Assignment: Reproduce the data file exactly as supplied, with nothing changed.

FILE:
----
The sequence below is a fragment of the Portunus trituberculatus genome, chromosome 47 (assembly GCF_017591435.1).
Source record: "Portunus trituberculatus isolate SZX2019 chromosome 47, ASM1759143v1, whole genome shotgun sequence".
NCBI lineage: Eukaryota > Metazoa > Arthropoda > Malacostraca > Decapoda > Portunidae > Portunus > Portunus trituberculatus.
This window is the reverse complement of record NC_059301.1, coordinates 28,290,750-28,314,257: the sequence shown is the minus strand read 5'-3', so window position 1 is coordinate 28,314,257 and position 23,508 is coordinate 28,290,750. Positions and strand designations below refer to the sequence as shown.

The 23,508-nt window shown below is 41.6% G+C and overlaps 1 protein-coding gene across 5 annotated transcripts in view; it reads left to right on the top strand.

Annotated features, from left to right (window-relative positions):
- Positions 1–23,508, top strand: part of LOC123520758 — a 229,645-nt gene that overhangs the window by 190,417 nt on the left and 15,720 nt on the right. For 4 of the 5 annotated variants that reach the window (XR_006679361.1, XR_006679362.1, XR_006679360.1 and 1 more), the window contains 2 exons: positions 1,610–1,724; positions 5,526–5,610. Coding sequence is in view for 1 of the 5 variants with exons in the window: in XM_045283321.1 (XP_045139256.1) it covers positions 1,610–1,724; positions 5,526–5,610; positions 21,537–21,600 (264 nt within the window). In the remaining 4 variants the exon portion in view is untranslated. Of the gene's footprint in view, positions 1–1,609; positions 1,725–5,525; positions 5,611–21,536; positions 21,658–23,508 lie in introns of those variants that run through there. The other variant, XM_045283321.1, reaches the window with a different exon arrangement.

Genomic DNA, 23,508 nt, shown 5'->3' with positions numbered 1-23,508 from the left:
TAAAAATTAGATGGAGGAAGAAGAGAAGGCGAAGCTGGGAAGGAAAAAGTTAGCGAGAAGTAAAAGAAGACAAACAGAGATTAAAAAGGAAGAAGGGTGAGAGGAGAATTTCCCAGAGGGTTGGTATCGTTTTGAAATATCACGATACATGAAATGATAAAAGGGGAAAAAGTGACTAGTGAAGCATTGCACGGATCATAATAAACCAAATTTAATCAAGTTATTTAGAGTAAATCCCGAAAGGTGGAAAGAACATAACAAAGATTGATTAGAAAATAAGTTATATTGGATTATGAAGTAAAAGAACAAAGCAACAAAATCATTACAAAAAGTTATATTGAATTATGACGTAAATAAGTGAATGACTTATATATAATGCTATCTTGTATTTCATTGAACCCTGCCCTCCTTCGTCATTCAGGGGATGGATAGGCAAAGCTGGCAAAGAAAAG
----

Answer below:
The sequence below is a fragment of the Portunus trituberculatus genome, chromosome 47 (assembly GCF_017591435.1).
Source record: "Portunus trituberculatus isolate SZX2019 chromosome 47, ASM1759143v1, whole genome shotgun sequence".
NCBI lineage: Eukaryota > Metazoa > Arthropoda > Malacostraca > Decapoda > Portunidae > Portunus > Portunus trituberculatus.
This window is the reverse complement of record NC_059301.1, coordinates 28,290,750-28,314,257: the sequence shown is the minus strand read 5'-3', so window position 1 is coordinate 28,314,257 and position 23,508 is coordinate 28,290,750. Positions and strand designations below refer to the sequence as shown.

The 23,508-nt window shown below is 41.6% G+C and overlaps 1 protein-coding gene across 5 annotated transcripts in view; it reads left to right on the top strand.

Annotated features, from left to right (window-relative positions):
- Positions 1–23,508, top strand: part of LOC123520758 — a 229,645-nt gene that overhangs the window by 190,417 nt on the left and 15,720 nt on the right. For 4 of the 5 annotated variants that reach the window (XR_006679361.1, XR_006679362.1, XR_006679360.1 and 1 more), the window contains 2 exons: positions 1,610–1,724; positions 5,526–5,610. Coding sequence is in view for 1 of the 5 variants with exons in the window: in XM_045283321.1 (XP_045139256.1) it covers positions 1,610–1,724; positions 5,526–5,610; positions 21,537–21,600 (264 nt within the window). In the remaining 4 variants the exon portion in view is untranslated. Of the gene's footprint in view, positions 1–1,609; positions 1,725–5,525; positions 5,611–21,536; positions 21,658–23,508 lie in introns of those variants that run through there. The other variant, XM_045283321.1, reaches the window with a different exon arrangement.

Genomic DNA, 23,508 nt, shown 5'->3' with positions numbered 1-23,508 from the left:
TAAAAATTAGATGGAGGAAGAAGAGAAGGCGAAGCTGGGAAGGAAAAAGTTAGCGAGAAGTAAAAGAAGACAAACAGAGATTAAAAAGGAAGAAGGGTGAGAGGAGAATTTCCCAGAGGGTTGGTATCGTTTTGAAATATCACGATACATGAAATGATAAAAGGGGAAAAAGTGACTAGTGAAGCATTGCACGGATCATAATAAACCAAATTTAATCAAGTTATTTAGAGTAAATCCCGAAAGGTGGAAAGAACATAACAAAGATTGATTAGAAAATAAGTTATATTGGATTATGAAGTAAAAGAACAAAGCAACAAAATCATTACAAAAAGTTATATTGAATTATGACGTAAATAAGTGAATGACTTATATATAATGCTATCTTGTATTTCATTGAACCCTGCCCTCCTTCGTCATTCAGGGGATGGATAGGCAAAGCTGGCAAAGAAAAG